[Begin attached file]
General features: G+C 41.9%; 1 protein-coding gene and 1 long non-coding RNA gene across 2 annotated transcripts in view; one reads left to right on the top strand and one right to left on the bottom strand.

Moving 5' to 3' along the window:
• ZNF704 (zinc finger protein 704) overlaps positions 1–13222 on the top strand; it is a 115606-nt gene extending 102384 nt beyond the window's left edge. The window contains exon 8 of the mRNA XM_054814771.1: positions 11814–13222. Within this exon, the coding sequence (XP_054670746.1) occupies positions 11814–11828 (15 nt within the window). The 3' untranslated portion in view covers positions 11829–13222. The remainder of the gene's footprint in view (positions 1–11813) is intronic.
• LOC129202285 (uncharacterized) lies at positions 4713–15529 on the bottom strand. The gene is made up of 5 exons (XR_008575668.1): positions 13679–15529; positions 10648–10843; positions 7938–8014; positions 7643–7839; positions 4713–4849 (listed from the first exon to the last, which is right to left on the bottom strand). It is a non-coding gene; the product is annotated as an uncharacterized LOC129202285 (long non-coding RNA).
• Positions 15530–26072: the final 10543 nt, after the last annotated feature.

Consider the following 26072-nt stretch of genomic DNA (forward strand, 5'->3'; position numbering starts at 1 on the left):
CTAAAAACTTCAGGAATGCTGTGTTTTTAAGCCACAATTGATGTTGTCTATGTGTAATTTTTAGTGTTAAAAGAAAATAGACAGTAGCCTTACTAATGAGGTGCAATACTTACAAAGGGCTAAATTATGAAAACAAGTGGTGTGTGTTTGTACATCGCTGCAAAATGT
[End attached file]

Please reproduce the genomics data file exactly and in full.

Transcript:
General features: G+C 41.9%; 1 protein-coding gene and 1 long non-coding RNA gene across 2 annotated transcripts in view; one reads left to right on the top strand and one right to left on the bottom strand.

Moving 5' to 3' along the window:
• ZNF704 (zinc finger protein 704) overlaps positions 1–13222 on the top strand; it is a 115606-nt gene extending 102384 nt beyond the window's left edge. The window contains exon 8 of the mRNA XM_054814771.1: positions 11814–13222. Within this exon, the coding sequence (XP_054670746.1) occupies positions 11814–11828 (15 nt within the window). The 3' untranslated portion in view covers positions 11829–13222. The remainder of the gene's footprint in view (positions 1–11813) is intronic.
• LOC129202285 (uncharacterized) lies at positions 4713–15529 on the bottom strand. The gene is made up of 5 exons (XR_008575668.1): positions 13679–15529; positions 10648–10843; positions 7938–8014; positions 7643–7839; positions 4713–4849 (listed from the first exon to the last, which is right to left on the bottom strand). It is a non-coding gene; the product is annotated as an uncharacterized LOC129202285 (long non-coding RNA).
• Positions 15530–26072: the final 10543 nt, after the last annotated feature.

Consider the following 26072-nt stretch of genomic DNA (forward strand, 5'->3'; position numbering starts at 1 on the left):
CTAAAAACTTCAGGAATGCTGTGTTTTTAAGCCACAATTGATGTTGTCTATGTGTAATTTTTAGTGTTAAAAGAAAATAGACAGTAGCCTTACTAATGAGGTGCAATACTTACAAAGGGCTAAATTATGAAAACAAGTGGTGTGTGTTTGTACATCGCTGCAAAATGT